2.4. The Simulations

In order to investigate the oceanic source of OA and especially the distribution and global budget of secondary and primary components, we performed various TM4-ECPL simulations. The two simulations discussed here are Simulation S1 and Simulation S2.

Simulation S1, used as the base case, accounts for marine SOA formation from isoprene, monoterpenes and DMS oxidation and tentatively by amines reactions with sulphuric acid as described in Section 2.3. The levels of each marine SOA component are individually computed and stored to allow detailed SOA budget analysis. The model also takes into account Chl-a monthly distributions from MODIS retrievals and computes on line the sea-salt emissions in the accumulation and coarse modes and POA marine emissions in the sub micron mode as a fraction [34] of sea-salt emissions in the accumulation mode. Simulation S1 has been performed for the period 2000–2008.

Simulation S2 is as S1, but it is based on monthly distributions of Chl-a from SeaWiFS retrievals and is used to evaluate uncertainties associated in the OA submicron source with the adopted Chl-a retrievals. This simulation has been performed for 2006.

3. Results and Discussion

3.1. Global Distributions and Seasonal Variability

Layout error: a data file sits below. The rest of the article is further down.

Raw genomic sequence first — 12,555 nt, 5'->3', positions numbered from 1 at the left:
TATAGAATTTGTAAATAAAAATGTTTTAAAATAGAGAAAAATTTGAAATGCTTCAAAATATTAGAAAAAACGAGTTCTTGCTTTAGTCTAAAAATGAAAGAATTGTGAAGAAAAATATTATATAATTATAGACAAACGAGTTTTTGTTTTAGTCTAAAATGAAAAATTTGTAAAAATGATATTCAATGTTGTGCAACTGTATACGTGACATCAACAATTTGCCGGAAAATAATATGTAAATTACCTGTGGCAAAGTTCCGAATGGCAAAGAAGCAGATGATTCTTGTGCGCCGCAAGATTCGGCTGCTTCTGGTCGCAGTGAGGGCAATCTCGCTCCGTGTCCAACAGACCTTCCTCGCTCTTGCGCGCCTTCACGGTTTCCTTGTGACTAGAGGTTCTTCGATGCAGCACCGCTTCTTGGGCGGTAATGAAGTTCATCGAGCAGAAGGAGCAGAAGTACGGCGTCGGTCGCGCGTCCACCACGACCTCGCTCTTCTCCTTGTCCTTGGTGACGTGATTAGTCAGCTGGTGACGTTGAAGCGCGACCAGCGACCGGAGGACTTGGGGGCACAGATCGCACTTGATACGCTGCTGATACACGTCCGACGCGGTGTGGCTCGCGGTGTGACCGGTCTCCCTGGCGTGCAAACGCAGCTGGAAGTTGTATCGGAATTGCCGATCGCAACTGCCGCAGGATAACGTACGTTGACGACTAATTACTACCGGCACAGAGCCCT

The computed global distributions of marine POA, SOA from marine isoprene and monoterpenes, MS- from DMS oxidation and potentially formed amine sulfates are calculated by TM4-ECPL every time-step, monthly mean values are stored and analyzed here below. The annual mean surface distributions of the respective marine OA components for the first model level (simulation S1) for the year 2006 are shown in Figures 2(c)2(g) together with the sea-salt distribution in the accumulation mode (Figure 2(b)). The computed annual mean distribution of the fraction of marine POA (%OA) associated with the submicron sea-salt aerosol is depicted in Figure 2(a) and maximizes near the coasts at upwelling areas as well as in the north and south Atlantic midlatitudes and in the southern Indian Ocean. The marine POA submicron source distribution (Figure 2(c)) is the product of the distributions of submicron sea-salt (Figure 2(b)) and of %OA fraction. Whereas the marine submicron POA maximizes over the oceans in the 30°–60° latitude band in both hemispheres with the highest levels calculated for the southern hemisphere, SOA from isoprene and monoterpenes exhibit high levels in the high productivity regions mainly in the northern hemisphere and at the south east coast of South America as well as secondary marine maxima in the southern tropics. It is worth mentioning that the few pptv isoprene calculated by the model for the remote marine boundary layer are close to the low values of the observations summarized in Table 2. The concentrations of isoprene reflect its emission distribution and its oxidation by hydroxyl and nitrate radicals and ozone. Thus, they maximize over the extra-tropical oceans (Figures 1(e) and 1(f)) and present secondary maxima over the tropics in areas of relatively high Chl-a exposed to intensive incoming solar radiation. The monthly mean calculated marine isoprene concentrations near the surface are in general lower than the observed levels that correspond to a short (a few minutes to <1 h) daytime period (Table 2), like for instance the 100–200 pptv observed in the Indian Ocean during summer by Colomb et al. [59]. Differences between model results and observations like those shown in Table 2 are expected and justified both by the low spatial resolution of our model as well as the expected high temporal and spatial variability of isoprene and monoterpenes concentrations in the marine environment.